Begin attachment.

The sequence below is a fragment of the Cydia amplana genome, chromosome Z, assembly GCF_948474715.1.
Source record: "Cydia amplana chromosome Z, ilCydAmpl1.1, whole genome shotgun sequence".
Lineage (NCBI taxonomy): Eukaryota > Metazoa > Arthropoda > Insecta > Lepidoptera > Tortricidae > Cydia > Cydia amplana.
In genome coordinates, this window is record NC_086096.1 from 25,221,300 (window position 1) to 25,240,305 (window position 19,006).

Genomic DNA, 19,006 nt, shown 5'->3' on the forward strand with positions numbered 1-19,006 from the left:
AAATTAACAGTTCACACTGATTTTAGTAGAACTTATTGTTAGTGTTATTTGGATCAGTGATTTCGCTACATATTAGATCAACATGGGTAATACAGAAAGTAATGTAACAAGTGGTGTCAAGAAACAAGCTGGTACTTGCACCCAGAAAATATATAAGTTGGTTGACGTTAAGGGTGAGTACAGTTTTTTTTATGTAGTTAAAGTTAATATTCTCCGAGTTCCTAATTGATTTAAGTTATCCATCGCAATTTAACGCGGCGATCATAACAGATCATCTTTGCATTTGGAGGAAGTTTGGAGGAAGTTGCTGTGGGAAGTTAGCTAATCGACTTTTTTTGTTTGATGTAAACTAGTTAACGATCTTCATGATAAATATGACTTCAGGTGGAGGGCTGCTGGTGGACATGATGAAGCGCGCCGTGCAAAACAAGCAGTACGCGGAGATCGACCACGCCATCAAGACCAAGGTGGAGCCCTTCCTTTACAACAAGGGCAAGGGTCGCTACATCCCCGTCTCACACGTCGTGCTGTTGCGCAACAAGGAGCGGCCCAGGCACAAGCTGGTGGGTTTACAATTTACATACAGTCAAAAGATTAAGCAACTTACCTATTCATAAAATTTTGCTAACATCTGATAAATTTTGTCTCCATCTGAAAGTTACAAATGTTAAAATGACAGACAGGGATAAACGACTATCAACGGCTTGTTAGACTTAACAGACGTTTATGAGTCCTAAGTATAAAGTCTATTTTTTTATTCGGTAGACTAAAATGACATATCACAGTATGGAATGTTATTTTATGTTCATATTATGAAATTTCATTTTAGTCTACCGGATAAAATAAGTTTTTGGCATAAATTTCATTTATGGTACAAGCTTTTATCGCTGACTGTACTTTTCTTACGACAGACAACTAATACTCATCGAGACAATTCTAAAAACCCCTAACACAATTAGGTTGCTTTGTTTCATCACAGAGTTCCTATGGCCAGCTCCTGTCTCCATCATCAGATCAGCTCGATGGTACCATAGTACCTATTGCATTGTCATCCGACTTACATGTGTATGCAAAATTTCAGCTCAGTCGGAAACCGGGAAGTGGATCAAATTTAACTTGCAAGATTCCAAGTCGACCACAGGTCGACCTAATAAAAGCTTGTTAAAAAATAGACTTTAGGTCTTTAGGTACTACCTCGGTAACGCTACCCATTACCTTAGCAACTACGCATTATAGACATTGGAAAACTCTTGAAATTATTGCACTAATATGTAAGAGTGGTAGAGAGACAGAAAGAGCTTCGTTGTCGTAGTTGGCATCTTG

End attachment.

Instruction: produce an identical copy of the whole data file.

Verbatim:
The sequence below is a fragment of the Cydia amplana genome, chromosome Z, assembly GCF_948474715.1.
Source record: "Cydia amplana chromosome Z, ilCydAmpl1.1, whole genome shotgun sequence".
Lineage (NCBI taxonomy): Eukaryota > Metazoa > Arthropoda > Insecta > Lepidoptera > Tortricidae > Cydia > Cydia amplana.
In genome coordinates, this window is record NC_086096.1 from 25,221,300 (window position 1) to 25,240,305 (window position 19,006).

Genomic DNA, 19,006 nt, shown 5'->3' on the forward strand with positions numbered 1-19,006 from the left:
AAATTAACAGTTCACACTGATTTTAGTAGAACTTATTGTTAGTGTTATTTGGATCAGTGATTTCGCTACATATTAGATCAACATGGGTAATACAGAAAGTAATGTAACAAGTGGTGTCAAGAAACAAGCTGGTACTTGCACCCAGAAAATATATAAGTTGGTTGACGTTAAGGGTGAGTACAGTTTTTTTTATGTAGTTAAAGTTAATATTCTCCGAGTTCCTAATTGATTTAAGTTATCCATCGCAATTTAACGCGGCGATCATAACAGATCATCTTTGCATTTGGAGGAAGTTTGGAGGAAGTTGCTGTGGGAAGTTAGCTAATCGACTTTTTTTGTTTGATGTAAACTAGTTAACGATCTTCATGATAAATATGACTTCAGGTGGAGGGCTGCTGGTGGACATGATGAAGCGCGCCGTGCAAAACAAGCAGTACGCGGAGATCGACCACGCCATCAAGACCAAGGTGGAGCCCTTCCTTTACAACAAGGGCAAGGGTCGCTACATCCCCGTCTCACACGTCGTGCTGTTGCGCAACAAGGAGCGGCCCAGGCACAAGCTGGTGGGTTTACAATTTACATACAGTCAAAAGATTAAGCAACTTACCTATTCATAAAATTTTGCTAACATCTGATAAATTTTGTCTCCATCTGAAAGTTACAAATGTTAAAATGACAGACAGGGATAAACGACTATCAACGGCTTGTTAGACTTAACAGACGTTTATGAGTCCTAAGTATAAAGTCTATTTTTTTATTCGGTAGACTAAAATGACATATCACAGTATGGAATGTTATTTTATGTTCATATTATGAAATTTCATTTTAGTCTACCGGATAAAATAAGTTTTTGGCATAAATTTCATTTATGGTACAAGCTTTTATCGCTGACTGTACTTTTCTTACGACAGACAACTAATACTCATCGAGACAATTCTAAAAACCCCTAACACAATTAGGTTGCTTTGTTTCATCACAGAGTTCCTATGGCCAGCTCCTGTCTCCATCATCAGATCAGCTCGATGGTACCATAGTACCTATTGCATTGTCATCCGACTTACATGTGTATGCAAAATTTCAGCTCAGTCGGAAACCGGGAAGTGGATCAAATTTAACTTGCAAGATTCCAAGTCGACCACAGGTCGACCTAATAAAAGCTTGTTAAAAAATAGACTTTAGGTCTTTAGGTACTACCTCGGTAACGCTACCCATTACCTTAGCAACTACGCATTATAGACATTGGAAAACTCTTGAAATTATTGCACTAATATGTAAGAGTGGTAGAGAGACAGAAAGAGCTTCGTTGTCGTAGTTGGCATCTTG